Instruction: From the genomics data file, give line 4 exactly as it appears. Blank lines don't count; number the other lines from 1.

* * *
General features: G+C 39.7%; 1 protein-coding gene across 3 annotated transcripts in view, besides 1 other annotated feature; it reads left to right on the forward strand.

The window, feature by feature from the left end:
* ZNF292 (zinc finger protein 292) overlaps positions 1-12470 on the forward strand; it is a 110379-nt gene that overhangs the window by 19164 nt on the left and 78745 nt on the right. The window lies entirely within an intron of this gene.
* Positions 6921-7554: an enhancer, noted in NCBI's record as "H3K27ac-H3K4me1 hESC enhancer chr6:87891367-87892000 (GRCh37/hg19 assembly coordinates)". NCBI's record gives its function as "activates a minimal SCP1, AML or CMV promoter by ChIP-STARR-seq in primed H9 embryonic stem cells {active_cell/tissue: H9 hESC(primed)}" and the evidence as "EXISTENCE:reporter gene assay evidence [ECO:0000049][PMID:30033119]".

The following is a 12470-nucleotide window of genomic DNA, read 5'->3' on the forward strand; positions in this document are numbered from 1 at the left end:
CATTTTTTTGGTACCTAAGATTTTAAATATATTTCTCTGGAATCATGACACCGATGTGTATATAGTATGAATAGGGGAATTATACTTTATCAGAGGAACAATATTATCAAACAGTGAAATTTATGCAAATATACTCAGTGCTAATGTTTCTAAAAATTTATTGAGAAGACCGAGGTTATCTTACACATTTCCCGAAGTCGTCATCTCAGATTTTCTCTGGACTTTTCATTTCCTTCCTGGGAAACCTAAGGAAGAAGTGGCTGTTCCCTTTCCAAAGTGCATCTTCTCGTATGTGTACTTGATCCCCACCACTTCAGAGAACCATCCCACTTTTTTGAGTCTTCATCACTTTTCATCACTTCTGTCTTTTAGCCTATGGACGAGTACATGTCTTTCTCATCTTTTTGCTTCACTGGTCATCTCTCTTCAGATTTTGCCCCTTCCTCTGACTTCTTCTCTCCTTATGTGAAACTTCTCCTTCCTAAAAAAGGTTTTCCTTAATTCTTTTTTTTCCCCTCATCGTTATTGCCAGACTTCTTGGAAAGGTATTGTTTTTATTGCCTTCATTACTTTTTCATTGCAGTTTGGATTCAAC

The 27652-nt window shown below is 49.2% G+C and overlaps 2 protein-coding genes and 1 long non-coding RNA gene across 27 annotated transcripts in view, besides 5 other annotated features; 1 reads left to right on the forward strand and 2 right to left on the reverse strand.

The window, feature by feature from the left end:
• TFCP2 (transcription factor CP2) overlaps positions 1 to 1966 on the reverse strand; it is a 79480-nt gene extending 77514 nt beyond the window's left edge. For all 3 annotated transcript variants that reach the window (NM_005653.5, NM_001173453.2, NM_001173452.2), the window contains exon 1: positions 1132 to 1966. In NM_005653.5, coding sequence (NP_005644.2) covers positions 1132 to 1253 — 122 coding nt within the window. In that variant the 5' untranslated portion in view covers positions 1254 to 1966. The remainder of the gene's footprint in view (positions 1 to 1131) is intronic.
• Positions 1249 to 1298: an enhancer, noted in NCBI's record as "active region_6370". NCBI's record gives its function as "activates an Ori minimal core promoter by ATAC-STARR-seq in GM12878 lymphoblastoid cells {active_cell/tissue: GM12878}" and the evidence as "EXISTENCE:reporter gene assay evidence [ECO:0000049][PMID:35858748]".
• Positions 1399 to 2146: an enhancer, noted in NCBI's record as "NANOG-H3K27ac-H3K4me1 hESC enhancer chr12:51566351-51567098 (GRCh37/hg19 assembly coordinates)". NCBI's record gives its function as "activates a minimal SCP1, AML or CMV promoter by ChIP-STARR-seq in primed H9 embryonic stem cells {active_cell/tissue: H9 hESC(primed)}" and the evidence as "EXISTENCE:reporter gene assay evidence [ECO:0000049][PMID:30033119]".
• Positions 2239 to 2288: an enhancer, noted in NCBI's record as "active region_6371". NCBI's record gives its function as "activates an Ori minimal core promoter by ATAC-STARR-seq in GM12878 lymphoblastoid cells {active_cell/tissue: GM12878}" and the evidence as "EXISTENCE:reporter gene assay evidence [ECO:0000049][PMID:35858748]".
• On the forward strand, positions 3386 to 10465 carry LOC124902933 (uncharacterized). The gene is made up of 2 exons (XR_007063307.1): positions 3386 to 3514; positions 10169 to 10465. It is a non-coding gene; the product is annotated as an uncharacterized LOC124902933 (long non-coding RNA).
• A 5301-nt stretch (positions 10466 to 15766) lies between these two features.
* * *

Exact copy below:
* Positions 6921-7554: an enhancer, noted in NCBI's record as "H3K27ac-H3K4me1 hESC enhancer chr6:87891367-87892000 (GRCh37/hg19 assembly coordinates)". NCBI's record gives its function as "activates a minimal SCP1, AML or CMV promoter by ChIP-STARR-seq in primed H9 embryonic stem cells {active_cell/tissue: H9 hESC(primed)}" and the evidence as "EXISTENCE:reporter gene assay evidence [ECO:0000049][PMID:30033119]".